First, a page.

CIA Director Mike Pompeo briefed with paper co-written by Rider alumnus
Just a few short months after graduating, Jonathan Lewis '16, '17 can now add co-author of a case study by a major U.S. counterterrorism research organization to his resume. The case study is the fourth installment of the "Beyond the Caliphate" series, which aims to identify activity linked to and inspired by ISIS outside of its physical territory and is produced by the Combating Terrorism Center (CTC) of the U.S. Military Academy at West Point.
Lewis was tasked as a CTC intern with analyzing terror attacks, arrests and plots in Belgium that were either linked to or inspired by ISIS from June 2014 to present day. While working at his second internship in Israel at the International Institute For Counter-Terrorism (ICT), the Master of Arts in homeland security graduate was invited to collaborate with the CTC's Director of Strategic Initiatives Don Rassler and Belgian journalist Guy Van Vlierden, who specializes in terrorist issues, to author the case study.
Lewis' work has already received acclaim, according to Dr. Bryan Price, visiting assistant professor in the graduate homeland security program and CTC director. Price ensured the document was in the hands of one of the government's top intelligence officials. The day the publication came out Price was briefing CIA Director Mike Pompeo and gave him a copy.
"My hope is that the piece will provide insights to practitioners, researchers and the general population," Lewis says. "They can get a feel for the situation in Belgium and form a greater picture of what ISIS looks like today, how it's changed since 2014 and lay out some theories on what it will look like in the future."
The case study complements the CTC's three other studies on terrorist activity in Turkey, Southeast Asia and Morocco. The Belgium study concluded that the ISIS threat in the country is both international and homegrown, with an overwhelming majority of attacks or plots directly linked to ISIS operatives in Syria or Iraq. The few derivative incidents inspired by ISIS, but not directly related, can still help the organization maintain its relevance long term.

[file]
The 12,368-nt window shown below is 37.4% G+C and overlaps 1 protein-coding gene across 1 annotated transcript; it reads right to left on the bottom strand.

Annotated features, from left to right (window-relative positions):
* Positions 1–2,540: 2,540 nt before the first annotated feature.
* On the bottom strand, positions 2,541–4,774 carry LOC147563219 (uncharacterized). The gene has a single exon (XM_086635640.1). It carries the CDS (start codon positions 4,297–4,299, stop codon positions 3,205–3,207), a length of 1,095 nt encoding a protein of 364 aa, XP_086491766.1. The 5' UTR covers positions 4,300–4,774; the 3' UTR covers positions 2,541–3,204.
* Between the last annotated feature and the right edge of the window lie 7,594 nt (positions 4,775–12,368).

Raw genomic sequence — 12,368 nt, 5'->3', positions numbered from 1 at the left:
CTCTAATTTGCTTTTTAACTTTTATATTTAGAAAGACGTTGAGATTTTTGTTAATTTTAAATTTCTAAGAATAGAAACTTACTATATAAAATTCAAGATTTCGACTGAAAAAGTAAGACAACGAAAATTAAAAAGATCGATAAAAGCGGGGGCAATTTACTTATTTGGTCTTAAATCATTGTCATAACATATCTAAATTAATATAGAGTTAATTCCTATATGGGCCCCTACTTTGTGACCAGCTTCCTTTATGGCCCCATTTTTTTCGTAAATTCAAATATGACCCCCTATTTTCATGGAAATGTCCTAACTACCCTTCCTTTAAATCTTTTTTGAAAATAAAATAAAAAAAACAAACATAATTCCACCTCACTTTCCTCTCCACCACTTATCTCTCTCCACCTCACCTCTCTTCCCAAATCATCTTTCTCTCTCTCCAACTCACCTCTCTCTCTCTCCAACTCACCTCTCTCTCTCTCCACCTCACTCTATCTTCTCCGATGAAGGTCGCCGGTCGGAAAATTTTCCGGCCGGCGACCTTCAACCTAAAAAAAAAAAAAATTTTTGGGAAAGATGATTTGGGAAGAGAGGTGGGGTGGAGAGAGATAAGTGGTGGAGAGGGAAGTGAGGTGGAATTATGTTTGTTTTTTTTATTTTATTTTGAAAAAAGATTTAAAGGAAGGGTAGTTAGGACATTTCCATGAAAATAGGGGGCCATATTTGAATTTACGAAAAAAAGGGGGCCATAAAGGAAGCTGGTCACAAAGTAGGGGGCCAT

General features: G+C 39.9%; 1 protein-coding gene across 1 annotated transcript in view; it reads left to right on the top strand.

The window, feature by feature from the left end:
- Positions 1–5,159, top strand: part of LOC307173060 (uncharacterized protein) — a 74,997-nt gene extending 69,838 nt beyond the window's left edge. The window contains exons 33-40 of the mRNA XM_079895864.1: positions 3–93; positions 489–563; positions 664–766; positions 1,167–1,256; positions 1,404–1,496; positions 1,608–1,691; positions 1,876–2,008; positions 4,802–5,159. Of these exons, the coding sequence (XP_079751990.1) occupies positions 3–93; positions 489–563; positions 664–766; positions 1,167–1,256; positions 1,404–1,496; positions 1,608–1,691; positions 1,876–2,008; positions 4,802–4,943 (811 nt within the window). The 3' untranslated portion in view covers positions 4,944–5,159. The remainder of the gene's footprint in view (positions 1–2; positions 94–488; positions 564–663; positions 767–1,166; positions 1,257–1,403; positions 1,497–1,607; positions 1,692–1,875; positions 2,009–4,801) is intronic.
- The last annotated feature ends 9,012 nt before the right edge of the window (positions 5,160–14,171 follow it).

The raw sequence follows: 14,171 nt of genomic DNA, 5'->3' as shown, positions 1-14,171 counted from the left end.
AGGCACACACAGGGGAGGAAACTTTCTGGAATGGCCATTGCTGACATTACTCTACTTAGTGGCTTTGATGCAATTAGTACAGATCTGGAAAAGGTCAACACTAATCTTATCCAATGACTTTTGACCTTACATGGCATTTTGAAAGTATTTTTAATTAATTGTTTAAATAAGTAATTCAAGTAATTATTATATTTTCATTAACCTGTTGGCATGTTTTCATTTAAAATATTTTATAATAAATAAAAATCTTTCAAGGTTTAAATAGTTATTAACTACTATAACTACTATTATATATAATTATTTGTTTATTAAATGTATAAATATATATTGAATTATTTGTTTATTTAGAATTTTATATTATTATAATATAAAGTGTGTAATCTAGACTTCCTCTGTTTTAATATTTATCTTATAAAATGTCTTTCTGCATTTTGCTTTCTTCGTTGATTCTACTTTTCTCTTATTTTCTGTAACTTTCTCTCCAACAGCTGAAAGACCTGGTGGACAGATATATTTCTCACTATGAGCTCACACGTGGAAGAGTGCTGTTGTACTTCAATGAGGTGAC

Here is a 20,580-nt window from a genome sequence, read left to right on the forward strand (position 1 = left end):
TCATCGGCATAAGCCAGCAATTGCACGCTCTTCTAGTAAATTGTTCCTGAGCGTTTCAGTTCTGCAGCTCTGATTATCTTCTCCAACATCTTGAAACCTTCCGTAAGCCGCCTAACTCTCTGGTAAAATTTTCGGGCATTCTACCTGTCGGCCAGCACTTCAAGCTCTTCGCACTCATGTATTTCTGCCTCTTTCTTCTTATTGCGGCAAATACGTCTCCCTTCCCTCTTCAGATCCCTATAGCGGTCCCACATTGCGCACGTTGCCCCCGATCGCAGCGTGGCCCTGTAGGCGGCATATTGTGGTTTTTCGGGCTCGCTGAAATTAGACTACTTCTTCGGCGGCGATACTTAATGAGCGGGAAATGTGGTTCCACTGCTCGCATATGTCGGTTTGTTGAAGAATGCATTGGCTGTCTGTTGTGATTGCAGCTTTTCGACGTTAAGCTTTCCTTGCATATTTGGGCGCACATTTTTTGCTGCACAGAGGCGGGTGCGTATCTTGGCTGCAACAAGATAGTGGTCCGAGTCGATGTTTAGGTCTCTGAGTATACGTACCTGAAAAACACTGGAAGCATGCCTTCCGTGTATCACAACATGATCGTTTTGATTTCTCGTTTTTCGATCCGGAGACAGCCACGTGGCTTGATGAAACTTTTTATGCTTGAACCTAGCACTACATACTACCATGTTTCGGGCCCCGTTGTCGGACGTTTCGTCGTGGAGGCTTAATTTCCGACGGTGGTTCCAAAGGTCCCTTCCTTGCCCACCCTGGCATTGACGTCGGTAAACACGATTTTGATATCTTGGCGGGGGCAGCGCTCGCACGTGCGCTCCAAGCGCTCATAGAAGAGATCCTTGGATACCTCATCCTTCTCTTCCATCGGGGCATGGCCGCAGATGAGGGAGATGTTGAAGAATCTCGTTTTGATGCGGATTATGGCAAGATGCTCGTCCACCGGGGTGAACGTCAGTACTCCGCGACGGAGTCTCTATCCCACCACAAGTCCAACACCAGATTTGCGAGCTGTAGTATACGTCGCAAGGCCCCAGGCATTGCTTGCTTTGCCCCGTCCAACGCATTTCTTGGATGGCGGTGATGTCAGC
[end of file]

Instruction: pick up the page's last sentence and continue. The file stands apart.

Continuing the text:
"The report hopes to give more information about an area that isn’t that well understood by a large group of people," Lewis says. "You want to look at ISIS and see how its reach, influence and capabilities have changed over time, especially today. There’s a lot of misinformation and incorrect assumptions being made about ISIS, generally regarding terrorism in terms of what it means to defeat a terror organization."
Lewis' entree into the world of counterterrorism is an example of two of the core categories of the University's Engaged Learning Program — guided research and internships. Lewis credits Price for steering his passion toward homeland security and helping him make connections nationally and abroad, which led to his internship opportunities.
"Dr. Price is one of the most influential professors I’ve had the pleasure of working with during my time at Rider," he says. "He has all the experience you could ask for. He’s the director of the CTC. He’s active military. He's also genuinely interested in seeing his students succeed."
Lewis is unsure which aspect of homeland security he would like to pursue, but knows it is the field he is meant to be in professionally.
"I see counterterrorism as my next step, whether that is in government, a research institution or a think tank in the private sector, or an international government or non-government organization," he says. "From when I worked with the CTC on the Belgium case study from my work in Israel at the ICT, there were a number of fascinating topics I researched and wrote about. There was never a time during my work in counterterrorism where I wasn’t looking forward to the next day's work."